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ASCRS 2023: Cryopreserved amniotic membrane prior to cataract surgery

Video

Jeff Wongs, MD, discussed his study to assess the benefits of cryopreserved amniotic membrane prior to cataract surgery to restore the ocular surface and improve the accuracy of pre-op biometric readings

Jeff Wongs, MD, discussed his study to assess the benefits of cryopreserved amniotic membrane prior to cataract surgery to restore the ocular surface and improve the accuracy of pre-op biometric readings

Video transcript

Editor’s note: Transcript lightly edited for clarity.

Jeff Wongs, MD:

Hi, my name is Jeff Wongs and I'm a corneal specialist in the Kansas City metro area. The title of our study is ocular surface optimization, with cryopreserved amniotic membrane prior to cataract surgery. The objective of our prospective, single-center, single-surgeon study is to assess the benefits of cryopreserved amniotic membrane prior to cataract surgery to restore the ocular surface and improve the accuracy of pre-op biometric readings.

In our study, patients all had visually significant cataracts with moderate to severe dry eye disease. This was defined as a SPEED score is greater than 10 and an NEI corneal staining score greater than 4 prior to cataract surgery. All of these patients were refractory to conservative measures using artificial tears, ointments, steroid drops, lifitigrast eyedrops as well as cyclosporine and eyedrops. The cryopreserved amniotic tissue that we use for the study was Prokera Slim by BioTissue. Biometry corneal topography, corneal staining of SPEED scores and best-corrected visual acuity were all measured prior to the Prokera placement. The Prokera was then placed after the cataract evaluation, and these parameters were we measured at one week after the Prokera was removed.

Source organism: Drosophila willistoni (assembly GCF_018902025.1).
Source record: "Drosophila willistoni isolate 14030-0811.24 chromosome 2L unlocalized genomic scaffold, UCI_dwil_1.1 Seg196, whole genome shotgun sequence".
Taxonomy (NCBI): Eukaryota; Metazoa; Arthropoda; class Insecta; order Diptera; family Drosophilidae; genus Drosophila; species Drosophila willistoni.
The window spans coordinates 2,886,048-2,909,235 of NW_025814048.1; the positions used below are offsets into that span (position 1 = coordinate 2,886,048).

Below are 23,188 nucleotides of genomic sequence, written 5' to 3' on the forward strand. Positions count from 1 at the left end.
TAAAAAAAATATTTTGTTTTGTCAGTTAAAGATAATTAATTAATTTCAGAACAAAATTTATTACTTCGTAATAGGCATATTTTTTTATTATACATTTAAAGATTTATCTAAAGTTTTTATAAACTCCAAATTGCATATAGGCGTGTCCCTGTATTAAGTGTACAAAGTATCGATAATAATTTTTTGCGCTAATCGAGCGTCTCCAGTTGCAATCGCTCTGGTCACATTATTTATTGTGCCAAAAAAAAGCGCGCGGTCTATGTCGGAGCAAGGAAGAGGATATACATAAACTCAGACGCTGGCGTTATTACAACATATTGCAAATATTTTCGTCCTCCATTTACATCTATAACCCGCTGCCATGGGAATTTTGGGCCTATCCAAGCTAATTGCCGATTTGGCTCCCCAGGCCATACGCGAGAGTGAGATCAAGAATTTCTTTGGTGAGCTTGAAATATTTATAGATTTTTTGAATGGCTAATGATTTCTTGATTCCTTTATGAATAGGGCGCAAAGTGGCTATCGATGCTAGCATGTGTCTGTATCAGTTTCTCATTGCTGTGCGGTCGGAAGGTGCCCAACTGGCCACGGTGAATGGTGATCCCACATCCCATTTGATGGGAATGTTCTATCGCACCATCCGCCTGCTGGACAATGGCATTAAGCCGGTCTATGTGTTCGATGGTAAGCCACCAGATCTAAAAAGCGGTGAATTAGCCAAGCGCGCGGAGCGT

Two weeks after the Prokara was removed, the same measurements were obtained. IOLs were then chosen based on the IOL master that was done closest to the time of surgery. Cataract surgery was done in all patients within two to four weeks after the removal of the amniotic tissue. The study enrolled 11 eyes of eight patients. The estimated total enrollments for the study is 64 eyes. So these are preliminary results. Two weeks after amniotic membrane, ring removal, the SPEED scores, and NEI scores were all improved. At one month post surgery, all eyes had 20/20 and best-corrected. Visual acuity. Emmetropia was also achieved in 91% of patients. The mean deviation from refractive target was 0.24 diopters.

So in conclusion, this is a very exciting study that quantify the benefits of using cryopreserved amniotic tissue, specifically Prokera, in the study to obtain excellent results in cataract surgery patients with moderate to severe dry eye disease.

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